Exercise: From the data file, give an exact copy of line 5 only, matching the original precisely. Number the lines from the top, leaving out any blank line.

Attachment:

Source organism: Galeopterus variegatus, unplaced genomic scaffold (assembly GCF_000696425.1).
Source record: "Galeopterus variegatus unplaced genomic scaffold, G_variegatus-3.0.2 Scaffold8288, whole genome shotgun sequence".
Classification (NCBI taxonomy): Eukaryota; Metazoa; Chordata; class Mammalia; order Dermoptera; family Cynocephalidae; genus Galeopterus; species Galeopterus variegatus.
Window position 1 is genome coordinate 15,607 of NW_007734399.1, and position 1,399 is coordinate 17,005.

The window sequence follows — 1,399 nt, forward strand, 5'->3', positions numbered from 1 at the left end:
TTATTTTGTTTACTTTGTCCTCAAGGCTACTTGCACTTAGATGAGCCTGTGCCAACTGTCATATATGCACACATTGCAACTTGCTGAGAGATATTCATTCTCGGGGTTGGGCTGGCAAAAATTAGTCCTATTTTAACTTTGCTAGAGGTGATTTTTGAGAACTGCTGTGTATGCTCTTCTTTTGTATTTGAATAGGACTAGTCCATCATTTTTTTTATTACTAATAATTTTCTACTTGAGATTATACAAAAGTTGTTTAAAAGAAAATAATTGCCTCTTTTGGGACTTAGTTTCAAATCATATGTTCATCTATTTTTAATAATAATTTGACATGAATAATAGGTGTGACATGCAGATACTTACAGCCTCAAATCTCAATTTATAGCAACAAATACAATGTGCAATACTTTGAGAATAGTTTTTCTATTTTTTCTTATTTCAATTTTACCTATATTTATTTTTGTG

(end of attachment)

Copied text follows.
The window sequence follows — 1,399 nt, forward strand, 5'->3', positions numbered from 1 at the left end: